Otolith shape is taxonomically discrete but within a population shape also varies. It is currently recognized that otolith shape is under dual regulation with overall shape regulated genetically (Gauldie and Nelson, 1990; Reichenbacher et al., 2009; Vignon and Morat, 2010), and a wide range of exogenous factors altering the rate of otolith growth, which in turn modifies otolith shape (Gauldie and Nelson, 1990; Smith, 1992; Begg and Brown, 2000; Cardinale et al., 2004; Vignon and Morat, 2010). This produces variation among conspecifics that have experienced contrasting life histories (Vignon, 2012; Tuset et al., 2019). In some cases, genetically regulated shape change has only been found to affect shape change in certain areas of the otolith. For example, Vignon and Morat (2010) found that genetically regulated shape change was prevalent in the rostrum and anti-rostrum regions of otoliths of coral reef snapper (Lutjanus kasmira), by comparing native and introduced fish. Otoliths are easy to locate and remove, can be stored effectively with minimal preparation and are frequently available as historical series for applications in age and growth analysis (Pawson and Jennings, 1996). Thanks to the pronounced differences in their shapes, even in the beginning of the XX century otoliths were routinely used for species identification at least to the genera level (Frost, 1924). Species-specific shape and size combined with their accessibility made otoliths amenable to morphological studies investigating taxonomy (Phillips, 1942; Bostanci et al., 2015), paleontology (Schwarzhans et al., 2017), diet (Frost, 1924; Pierce and Boyle, 1991), stock identity (Bergenius et al., 2006), ecomorphology (Gauldie, 1988; Lombarte and Fortuño, 1992; Volpedo and Fuchs, 2010), and evolution (Gaemers, 1984; Steurbaut and Nolf, 1989; Stransky and MacLellan, 2005).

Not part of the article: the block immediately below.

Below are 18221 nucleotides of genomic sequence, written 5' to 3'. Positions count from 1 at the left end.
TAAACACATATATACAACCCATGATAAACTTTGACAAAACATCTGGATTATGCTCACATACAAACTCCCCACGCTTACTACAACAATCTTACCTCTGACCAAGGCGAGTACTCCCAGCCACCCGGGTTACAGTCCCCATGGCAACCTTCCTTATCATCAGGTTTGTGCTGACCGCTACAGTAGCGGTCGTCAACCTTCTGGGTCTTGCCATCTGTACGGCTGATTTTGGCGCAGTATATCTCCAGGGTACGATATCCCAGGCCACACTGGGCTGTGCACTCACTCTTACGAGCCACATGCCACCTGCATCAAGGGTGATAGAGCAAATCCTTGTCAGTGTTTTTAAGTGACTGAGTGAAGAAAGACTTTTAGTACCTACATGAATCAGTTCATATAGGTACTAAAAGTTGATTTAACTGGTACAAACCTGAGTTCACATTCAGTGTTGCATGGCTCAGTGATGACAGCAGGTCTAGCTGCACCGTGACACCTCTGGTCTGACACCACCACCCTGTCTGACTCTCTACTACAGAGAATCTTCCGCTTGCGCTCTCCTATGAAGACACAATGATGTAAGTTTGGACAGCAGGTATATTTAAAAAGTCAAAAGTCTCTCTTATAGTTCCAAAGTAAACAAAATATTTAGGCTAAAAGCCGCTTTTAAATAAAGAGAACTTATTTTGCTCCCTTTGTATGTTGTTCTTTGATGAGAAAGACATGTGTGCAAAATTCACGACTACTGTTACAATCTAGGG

Over the years, data collected on the characteristics of otolith shape and size of each species has resulted in the development of several otolith catalogs with detailed descriptions and illustrations of otoliths by region (Hecht, 1971; Morrow, 1979; Williams and McEldowney, 1990; Smale et al., 1995; Rivaton and Bourret, 1999; Assis, 2000; García-Godos Naveda, 2001; Leopold et al., 2001; Campana, 2004; Furlani et al., 2007; Svetocheva et al., 2007; Tuset et al., 2008; Sadighzadeh et al., 2012; Rossi-Wongtschowski et al., 2014; Volpedo et al., 2018). At the larger scale this led to development of the AFORO system which contains a database of than images of otoliths of more than 2300 species inhabiting the waters of the World Ocean (Lombarte et al., 2006a). Moreover, the system includes packages for automatic species identification based on the analysis of otolith outlines (wavelet and EFA). Latest advances in the system development include the proposal to use discrete Fourier transform of the outlines, which would allow classification of otolith images which are not optimally positioned (Marti-Puig et al., 2020).